The deadly virus is affecting productivity, trade and air traffic in already very poor countries.
Since December last year, when a two-year-old child died in a small village in Guinea, Ebola has steadily ravaged one of the poorest, most vulnerable corners of West Africa.
Spreading through Guinea, Ebola then stalked into Liberia, reaching Sierra Leone by May this year. For months, the virus did not catch the globe’s eye, save for the desperate efforts of those at its epicentre – a handful of aid organisations such as Médicins Sans Frontières (MSF), local authorities and health workers, who were among those most vulnerable to contracting the virus.
It was the infection of two Americans in July, followed by the transport of Ebola into Nigeria, that honed international attention on the spread of the disease.
On July 20, a US-Liberian citizen, Patrick Sawyer, took the virus into heavily populated Lagos – and into the continent’s largest economy – on a flight from Monrovia.
Besides the devastating health consequences, there is growing concern over the economic impact the epidemic could have on the region, as cross-border trade routes are closed, international travel evaporates and the cost of treatment weighs on governments.
As of Wednesday this week, the World Health Organisation (WHO) put the number of confirmed cases in Nigeria at 12, with another three suspected and four people dead. In total, 2?473 confirmed, probable and suspected cases have been reported, alongside 1?350 deaths, according to the WHO data.
The disease has no cure and is spread by contact with bodily fluids such as blood, sweat and vomit.
Phil Hay, the communications manager for Africa of the World Bank Group, said that although it was too early to begin forecasting the economic impact of Ebola, the countries were among the poorest in Africa, with already overstretched health systems, before the epidemic struck. “It’s clear that the epidemic has created a development crisis as well as a health emergency,” he said.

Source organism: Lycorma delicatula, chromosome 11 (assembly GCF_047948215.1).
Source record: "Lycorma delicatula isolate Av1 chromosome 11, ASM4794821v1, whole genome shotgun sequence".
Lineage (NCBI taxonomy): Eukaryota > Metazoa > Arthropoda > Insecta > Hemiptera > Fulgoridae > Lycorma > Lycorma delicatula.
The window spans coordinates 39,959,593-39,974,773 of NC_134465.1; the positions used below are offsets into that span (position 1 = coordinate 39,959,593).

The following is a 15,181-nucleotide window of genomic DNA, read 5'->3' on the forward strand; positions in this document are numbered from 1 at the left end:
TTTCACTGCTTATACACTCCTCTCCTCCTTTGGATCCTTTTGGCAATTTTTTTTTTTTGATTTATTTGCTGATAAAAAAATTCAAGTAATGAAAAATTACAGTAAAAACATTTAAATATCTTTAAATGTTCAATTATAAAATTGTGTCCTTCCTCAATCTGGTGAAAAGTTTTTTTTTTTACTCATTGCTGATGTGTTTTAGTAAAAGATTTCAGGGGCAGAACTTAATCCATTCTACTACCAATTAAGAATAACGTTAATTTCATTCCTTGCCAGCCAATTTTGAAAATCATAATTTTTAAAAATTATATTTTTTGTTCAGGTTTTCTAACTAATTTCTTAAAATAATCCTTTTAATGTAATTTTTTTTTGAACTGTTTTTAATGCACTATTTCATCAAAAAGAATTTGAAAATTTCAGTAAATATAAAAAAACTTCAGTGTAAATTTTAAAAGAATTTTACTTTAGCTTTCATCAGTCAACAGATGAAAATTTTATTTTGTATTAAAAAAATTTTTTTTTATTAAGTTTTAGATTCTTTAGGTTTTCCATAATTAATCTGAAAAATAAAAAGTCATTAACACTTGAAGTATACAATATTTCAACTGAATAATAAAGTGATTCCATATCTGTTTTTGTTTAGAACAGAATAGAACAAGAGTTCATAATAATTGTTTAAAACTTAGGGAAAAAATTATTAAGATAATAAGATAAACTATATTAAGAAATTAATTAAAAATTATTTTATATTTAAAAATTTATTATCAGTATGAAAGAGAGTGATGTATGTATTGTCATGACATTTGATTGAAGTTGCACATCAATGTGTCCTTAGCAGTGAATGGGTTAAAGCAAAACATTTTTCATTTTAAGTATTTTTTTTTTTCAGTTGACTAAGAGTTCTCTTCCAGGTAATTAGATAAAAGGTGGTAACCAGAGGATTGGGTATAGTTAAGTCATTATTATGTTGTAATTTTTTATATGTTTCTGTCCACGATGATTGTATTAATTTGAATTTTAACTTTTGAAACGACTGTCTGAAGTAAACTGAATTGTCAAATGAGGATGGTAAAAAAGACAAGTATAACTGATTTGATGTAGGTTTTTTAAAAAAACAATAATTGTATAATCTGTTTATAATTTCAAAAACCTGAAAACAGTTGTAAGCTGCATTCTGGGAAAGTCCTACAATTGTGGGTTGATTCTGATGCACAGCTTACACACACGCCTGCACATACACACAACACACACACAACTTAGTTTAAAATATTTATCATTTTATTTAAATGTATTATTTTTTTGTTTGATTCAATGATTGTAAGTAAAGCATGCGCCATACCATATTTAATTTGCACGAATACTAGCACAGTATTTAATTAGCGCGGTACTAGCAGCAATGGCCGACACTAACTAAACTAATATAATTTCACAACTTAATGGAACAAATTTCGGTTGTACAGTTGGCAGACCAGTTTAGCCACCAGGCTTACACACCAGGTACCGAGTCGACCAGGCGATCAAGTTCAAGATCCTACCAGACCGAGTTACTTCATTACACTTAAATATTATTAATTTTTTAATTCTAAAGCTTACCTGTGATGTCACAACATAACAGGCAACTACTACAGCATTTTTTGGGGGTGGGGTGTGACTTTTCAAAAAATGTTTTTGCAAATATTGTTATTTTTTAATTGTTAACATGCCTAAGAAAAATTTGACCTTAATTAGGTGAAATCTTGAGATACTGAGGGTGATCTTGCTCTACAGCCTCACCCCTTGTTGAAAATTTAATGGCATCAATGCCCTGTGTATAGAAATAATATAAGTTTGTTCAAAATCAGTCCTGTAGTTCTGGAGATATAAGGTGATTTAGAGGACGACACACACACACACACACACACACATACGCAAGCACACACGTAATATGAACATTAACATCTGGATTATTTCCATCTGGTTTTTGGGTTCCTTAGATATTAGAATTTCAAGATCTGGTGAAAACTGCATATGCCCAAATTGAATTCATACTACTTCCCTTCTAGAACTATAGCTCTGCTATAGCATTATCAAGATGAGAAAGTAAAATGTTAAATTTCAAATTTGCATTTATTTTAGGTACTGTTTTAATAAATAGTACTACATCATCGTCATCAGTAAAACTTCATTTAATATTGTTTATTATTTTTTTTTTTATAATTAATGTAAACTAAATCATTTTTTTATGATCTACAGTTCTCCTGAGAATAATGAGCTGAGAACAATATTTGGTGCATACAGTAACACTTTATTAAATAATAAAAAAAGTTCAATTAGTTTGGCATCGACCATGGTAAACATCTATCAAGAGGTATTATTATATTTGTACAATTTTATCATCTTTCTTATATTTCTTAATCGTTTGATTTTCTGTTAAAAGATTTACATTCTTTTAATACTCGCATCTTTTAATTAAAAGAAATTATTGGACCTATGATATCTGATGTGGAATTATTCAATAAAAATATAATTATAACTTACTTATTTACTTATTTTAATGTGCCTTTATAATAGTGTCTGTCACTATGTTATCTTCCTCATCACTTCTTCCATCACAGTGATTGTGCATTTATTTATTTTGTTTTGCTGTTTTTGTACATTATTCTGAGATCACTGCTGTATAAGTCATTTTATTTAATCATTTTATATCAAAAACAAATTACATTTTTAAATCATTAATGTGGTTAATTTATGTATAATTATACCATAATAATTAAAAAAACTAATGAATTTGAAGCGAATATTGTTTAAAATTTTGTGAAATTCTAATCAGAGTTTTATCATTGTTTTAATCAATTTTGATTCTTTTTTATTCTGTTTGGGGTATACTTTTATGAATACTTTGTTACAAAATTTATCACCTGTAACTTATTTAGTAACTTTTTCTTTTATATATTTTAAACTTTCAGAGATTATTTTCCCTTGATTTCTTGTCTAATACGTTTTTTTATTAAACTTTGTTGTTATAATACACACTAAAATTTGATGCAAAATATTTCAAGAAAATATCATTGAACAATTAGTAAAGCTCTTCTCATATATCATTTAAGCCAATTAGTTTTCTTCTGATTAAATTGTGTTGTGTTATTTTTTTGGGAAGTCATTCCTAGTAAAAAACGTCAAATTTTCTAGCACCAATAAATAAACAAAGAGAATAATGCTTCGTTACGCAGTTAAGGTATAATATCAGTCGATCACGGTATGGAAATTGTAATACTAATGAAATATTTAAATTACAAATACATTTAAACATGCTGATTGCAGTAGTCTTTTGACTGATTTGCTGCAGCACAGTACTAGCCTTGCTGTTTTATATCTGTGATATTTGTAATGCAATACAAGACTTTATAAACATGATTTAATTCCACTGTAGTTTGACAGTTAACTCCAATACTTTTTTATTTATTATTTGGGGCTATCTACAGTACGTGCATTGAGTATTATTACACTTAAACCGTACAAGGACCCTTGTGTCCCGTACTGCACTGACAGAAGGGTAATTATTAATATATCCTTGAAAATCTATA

An initial World Bank and International Monetary Fund assessment for Guinea has projected a decline in gross domestic product growth from 4.5% to 3.5%. Agriculture has been hit in Guinea, Liberia and Sierra Leone as rural workers flee affected areas, the bank says, and cross-border commerce has slowed.
Intra-regional trade among the Economic Community of West African States has traditionally been low however, according to Idris Ademuyiwa, a research associate at the Nigerian-based Centre for the Study of the Economies of Africa. Apart from Nigeria, the three countries where Ebola is prevalent collectively account for less than 10% of intra-regional trade.
“Nigeria remains the backbone of trade within the region. Given that the spread of the epidemic is currently controlled and is unlikely to get worse, we do not expect drastic reduction of trade within the region,” Ademuyiwa said.
Nevertheless, Guinea, Sierra Leone and Liberia are highly dependent on imports, which generate a large part of their revenues from tariffs and customs duties, Ademuyiwa said. Given their reliance on them, the expected adverse effect of Ebola on trade will reduce government revenue, he said.